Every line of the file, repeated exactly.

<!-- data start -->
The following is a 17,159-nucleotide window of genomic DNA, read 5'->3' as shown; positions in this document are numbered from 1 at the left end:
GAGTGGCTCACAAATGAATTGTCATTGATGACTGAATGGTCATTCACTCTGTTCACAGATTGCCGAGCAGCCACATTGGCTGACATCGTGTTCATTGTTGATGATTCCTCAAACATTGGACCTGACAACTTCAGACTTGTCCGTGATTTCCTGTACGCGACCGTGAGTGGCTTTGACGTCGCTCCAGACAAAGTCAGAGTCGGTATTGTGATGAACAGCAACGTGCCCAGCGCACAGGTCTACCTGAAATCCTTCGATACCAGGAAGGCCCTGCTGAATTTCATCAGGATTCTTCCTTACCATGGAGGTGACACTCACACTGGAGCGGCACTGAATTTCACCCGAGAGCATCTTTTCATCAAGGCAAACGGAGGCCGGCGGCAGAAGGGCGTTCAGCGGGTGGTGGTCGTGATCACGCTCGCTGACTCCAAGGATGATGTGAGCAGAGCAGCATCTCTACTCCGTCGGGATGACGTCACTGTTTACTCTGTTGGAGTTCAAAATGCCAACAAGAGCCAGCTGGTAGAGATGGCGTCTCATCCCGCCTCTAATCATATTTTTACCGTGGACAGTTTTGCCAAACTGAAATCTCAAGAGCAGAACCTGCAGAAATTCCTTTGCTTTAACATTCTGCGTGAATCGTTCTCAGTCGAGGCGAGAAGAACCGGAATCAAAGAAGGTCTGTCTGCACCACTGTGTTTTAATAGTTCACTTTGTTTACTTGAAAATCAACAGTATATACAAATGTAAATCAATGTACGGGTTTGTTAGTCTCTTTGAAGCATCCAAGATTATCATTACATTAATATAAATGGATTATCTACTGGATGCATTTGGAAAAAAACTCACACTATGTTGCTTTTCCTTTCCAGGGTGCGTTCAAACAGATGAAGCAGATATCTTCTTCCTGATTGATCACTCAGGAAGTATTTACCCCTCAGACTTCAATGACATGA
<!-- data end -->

The following is a 17,159-nucleotide window of genomic DNA, read 5'->3' as shown; positions in this document are numbered from 1 at the left end:
GAGTGGCTCACAAATGAATTGTCATTGATGACTGAATGGTCATTCACTCTGTTCACAGATTGCCGAGCAGCCACATTGGCTGACATCGTGTTCATTGTTGATGATTCCTCAAACATTGGACCTGACAACTTCAGACTTGTCCGTGATTTCCTGTACGCGACCGTGAGTGGCTTTGACGTCGCTCCAGACAAAGTCAGAGTCGGTATTGTGATGAACAGCAACGTGCCCAGCGCACAGGTCTACCTGAAATCCTTCGATACCAGGAAGGCCCTGCTGAATTTCATCAGGATTCTTCCTTACCATGGAGGTGACACTCACACTGGAGCGGCACTGAATTTCACCCGAGAGCATCTTTTCATCAAGGCAAACGGAGGCCGGCGGCAGAAGGGCGTTCAGCGGGTGGTGGTCGTGATCACGCTCGCTGACTCCAAGGATGATGTGAGCAGAGCAGCATCTCTACTCCGTCGGGATGACGTCACTGTTTACTCTGTTGGAGTTCAAAATGCCAACAAGAGCCAGCTGGTAGAGATGGCGTCTCATCCCGCCTCTAATCATATTTTTACCGTGGACAGTTTTGCCAAACTGAAATCTCAAGAGCAGAACCTGCAGAAATTCCTTTGCTTTAACATTCTGCGTGAATCGTTCTCAGTCGAGGCGAGAAGAACCGGAATCAAAGAAGGTCTGTCTGCACCACTGTGTTTTAATAGTTCACTTTGTTTACTTGAAAATCAACAGTATATACAAATGTAAATCAATGTACGGGTTTGTTAGTCTCTTTGAAGCATCCAAGATTATCATTACATTAATATAAATGGATTATCTACTGGATGCATTTGGAAAAAAACTCACACTATGTTGCTTTTCCTTTCCAGGGTGCGTTCAAACAGATGAAGCAGATATCTTCTTCCTGATTGATCACTCAGGAAGTATTTACCCCTCAGACTTCAATGACATGA